The question presented is whether a single color may serve as a legally protected trademark in the fashion industry and, in particular, as the mark for a particular style of high fashion women's footwear. Christian Louboutin, a designer of high-fashion women's footwear and accessories, has since 1992 painted the "outsoles" of his women's high-heeled shoes with a high-gloss red lacquer. In 2008, he registered the red lacquered outsole as a trademark with the United States Patent and Trade Office ("PTO").*fn1 We are asked to decide whether that mark is protectable under federal trademark law. Louboutin, Christian Louboutin S.A., and Christian Louboutin, L.L.C. (jointly, "Louboutin"), bring this interlocutory appeal from an August 10, 2011 order of the United States District Court for the Southern District of New York (Victor Marrero, Judge) denying a motion for a preliminary injunction against alleged trademark infringement by Yves Saint Laurent America Holding, Inc., Yves Saint Laurent S.A.S., and Yves Saint Laurent America, Inc. (jointly, "YSL"). The District Court, in addressing a difficult and novel issue of trademark law, held that, because a single color can never be protected by trademark in the fashion industry, Louboutin's trademark was likely not enforceable. It therefore declined to enter a preliminary injunction to restrain YSL's alleged use of the mark. We conclude that the District Court's holding that a single color can never serve as a trademark in the fashion industry, Christian Louboutin S.A. v. Yves Saint Laurent America, Inc., 778 F. Supp. 2d 445, 451, 457 (S.D.N.Y. 2011) ("Louboutin"), is inconsistent with the Supreme Court's decision in Qualitex Co. v. Jacobson Products Co., 514 U.S. 159, 162 (1995) ("Qualitex"), and that the District Court therefore erred by resting its denial of Louboutin's preliminary injunction motion on that ground. We further conclude that Louboutin's trademark, which covers the red, lacquered outsole of a woman's high fashion shoe, has acquired limited "secondary meaning" as a distinctive symbol that identifies the Louboutin brand. As explained below, pursuant to Section 37 of the Lanham Act, 15 U.S.C. § 1119, we limit the trademark to uses in which the red outsole contrasts with the remainder of the shoe (known as the "upper"). We conclude that the trademark, as thus modified, is entitled to trademark protection. Finally, we conclude that, because the monochrome design employed by YSL is not a use of Louboutin's modified trademark, we need not, and indeed should not, address whether YSL's use of a red outsole risks consumer confusion or whether the Louboutin mark, as modified, is "functional." We therefore (1) affirm in part the order of the District Court, insofar as it declined to enjoin the use of all red lacquered outsoles; (2) reverse in part the order of the District Court insofar as it purported to deny trademark protection to Louboutin's use of contrasting red lacquered outsoles; and (3) enter judgment accordingly. We remand for further proceedings with regard to YSL's counterclaims.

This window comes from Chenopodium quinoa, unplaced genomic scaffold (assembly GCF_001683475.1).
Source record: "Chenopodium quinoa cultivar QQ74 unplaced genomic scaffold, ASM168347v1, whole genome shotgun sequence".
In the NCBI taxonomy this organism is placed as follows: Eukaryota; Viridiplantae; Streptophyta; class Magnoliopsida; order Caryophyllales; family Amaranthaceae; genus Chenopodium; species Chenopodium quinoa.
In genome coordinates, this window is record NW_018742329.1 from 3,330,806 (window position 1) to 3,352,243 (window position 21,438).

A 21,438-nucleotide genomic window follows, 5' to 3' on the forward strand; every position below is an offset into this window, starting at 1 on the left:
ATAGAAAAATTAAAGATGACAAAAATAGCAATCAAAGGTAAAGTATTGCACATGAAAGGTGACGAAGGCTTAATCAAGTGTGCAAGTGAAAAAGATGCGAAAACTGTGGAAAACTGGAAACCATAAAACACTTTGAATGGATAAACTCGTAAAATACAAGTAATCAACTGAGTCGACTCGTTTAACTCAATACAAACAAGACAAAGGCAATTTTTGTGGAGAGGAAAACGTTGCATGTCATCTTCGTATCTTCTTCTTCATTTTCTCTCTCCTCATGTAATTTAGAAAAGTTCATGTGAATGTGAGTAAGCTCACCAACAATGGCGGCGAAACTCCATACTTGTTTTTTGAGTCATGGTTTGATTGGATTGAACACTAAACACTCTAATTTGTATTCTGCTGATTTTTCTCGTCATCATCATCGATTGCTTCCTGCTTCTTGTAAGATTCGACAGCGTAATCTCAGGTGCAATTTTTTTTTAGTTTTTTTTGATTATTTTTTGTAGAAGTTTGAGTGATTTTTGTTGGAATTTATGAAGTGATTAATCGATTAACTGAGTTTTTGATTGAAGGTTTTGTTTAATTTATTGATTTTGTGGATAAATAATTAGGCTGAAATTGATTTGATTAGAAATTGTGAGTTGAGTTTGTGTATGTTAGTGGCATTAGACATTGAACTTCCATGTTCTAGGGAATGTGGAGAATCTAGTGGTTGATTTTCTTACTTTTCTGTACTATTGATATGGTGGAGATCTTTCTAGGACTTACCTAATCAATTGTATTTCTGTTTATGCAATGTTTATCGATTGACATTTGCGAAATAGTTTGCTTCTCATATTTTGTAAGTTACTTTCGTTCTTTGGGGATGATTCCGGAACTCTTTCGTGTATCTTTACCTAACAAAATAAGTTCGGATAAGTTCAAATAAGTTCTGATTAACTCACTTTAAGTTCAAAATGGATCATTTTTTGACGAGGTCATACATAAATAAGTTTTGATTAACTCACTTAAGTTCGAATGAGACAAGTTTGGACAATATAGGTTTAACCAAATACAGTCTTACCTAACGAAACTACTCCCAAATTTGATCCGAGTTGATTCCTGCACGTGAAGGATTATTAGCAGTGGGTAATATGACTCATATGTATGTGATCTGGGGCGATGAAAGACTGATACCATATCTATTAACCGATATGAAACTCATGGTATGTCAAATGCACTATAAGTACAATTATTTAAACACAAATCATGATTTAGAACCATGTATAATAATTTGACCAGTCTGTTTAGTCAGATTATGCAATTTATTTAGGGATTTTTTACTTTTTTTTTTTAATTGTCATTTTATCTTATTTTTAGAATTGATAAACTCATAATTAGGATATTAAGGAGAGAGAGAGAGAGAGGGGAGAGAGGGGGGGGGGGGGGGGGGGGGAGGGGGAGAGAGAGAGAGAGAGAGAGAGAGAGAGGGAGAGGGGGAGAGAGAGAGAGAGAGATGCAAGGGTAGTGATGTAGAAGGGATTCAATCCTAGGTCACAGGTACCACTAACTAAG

BACKGROUND*fn2

This appeal arises out of an action for injunctive relief and enforcement of a trademark brought by Louboutin, together with the corporate entities that constitute his eponymous French fashion house, against YSL, a venerable French fashion institution. Louboutin is best known for his emphasis upon the otherwise-largely-ignored outsole of the shoe. Since their development in 1992, Louboutin's shoes have been characterized by their most striking feature: a bright, lacquered red outsole, which nearly always contrasts sharply with the color of the rest of the shoe.